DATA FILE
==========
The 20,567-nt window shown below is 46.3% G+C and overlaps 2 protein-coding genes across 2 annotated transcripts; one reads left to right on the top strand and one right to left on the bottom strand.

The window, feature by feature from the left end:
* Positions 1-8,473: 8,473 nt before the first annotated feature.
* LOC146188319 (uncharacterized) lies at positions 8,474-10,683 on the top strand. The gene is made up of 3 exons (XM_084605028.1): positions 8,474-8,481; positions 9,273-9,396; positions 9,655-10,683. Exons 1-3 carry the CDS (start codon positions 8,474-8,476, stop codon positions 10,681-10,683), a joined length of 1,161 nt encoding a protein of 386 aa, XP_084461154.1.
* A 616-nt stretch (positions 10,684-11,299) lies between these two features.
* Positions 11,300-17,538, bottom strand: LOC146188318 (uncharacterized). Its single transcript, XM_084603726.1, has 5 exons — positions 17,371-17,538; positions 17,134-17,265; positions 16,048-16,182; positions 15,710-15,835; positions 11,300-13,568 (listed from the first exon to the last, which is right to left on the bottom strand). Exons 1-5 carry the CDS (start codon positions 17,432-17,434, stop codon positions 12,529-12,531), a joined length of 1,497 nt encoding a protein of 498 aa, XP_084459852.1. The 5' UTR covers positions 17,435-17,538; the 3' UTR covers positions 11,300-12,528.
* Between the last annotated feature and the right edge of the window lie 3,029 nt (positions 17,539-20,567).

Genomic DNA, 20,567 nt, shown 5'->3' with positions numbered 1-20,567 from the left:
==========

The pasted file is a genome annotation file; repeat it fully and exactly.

The 20,567-nt window shown below is 46.3% G+C and overlaps 2 protein-coding genes across 2 annotated transcripts; one reads left to right on the top strand and one right to left on the bottom strand.

The window, feature by feature from the left end:
* Positions 1-8,473: 8,473 nt before the first annotated feature.
* LOC146188319 (uncharacterized) lies at positions 8,474-10,683 on the top strand. The gene is made up of 3 exons (XM_084605028.1): positions 8,474-8,481; positions 9,273-9,396; positions 9,655-10,683. Exons 1-3 carry the CDS (start codon positions 8,474-8,476, stop codon positions 10,681-10,683), a joined length of 1,161 nt encoding a protein of 386 aa, XP_084461154.1.
* A 616-nt stretch (positions 10,684-11,299) lies between these two features.
* Positions 11,300-17,538, bottom strand: LOC146188318 (uncharacterized). Its single transcript, XM_084603726.1, has 5 exons — positions 17,371-17,538; positions 17,134-17,265; positions 16,048-16,182; positions 15,710-15,835; positions 11,300-13,568 (listed from the first exon to the last, which is right to left on the bottom strand). Exons 1-5 carry the CDS (start codon positions 17,432-17,434, stop codon positions 12,529-12,531), a joined length of 1,497 nt encoding a protein of 498 aa, XP_084459852.1. The 5' UTR covers positions 17,435-17,538; the 3' UTR covers positions 11,300-12,528.
* Between the last annotated feature and the right edge of the window lie 3,029 nt (positions 17,539-20,567).

Genomic DNA, 20,567 nt, shown 5'->3' with positions numbered 1-20,567 from the left: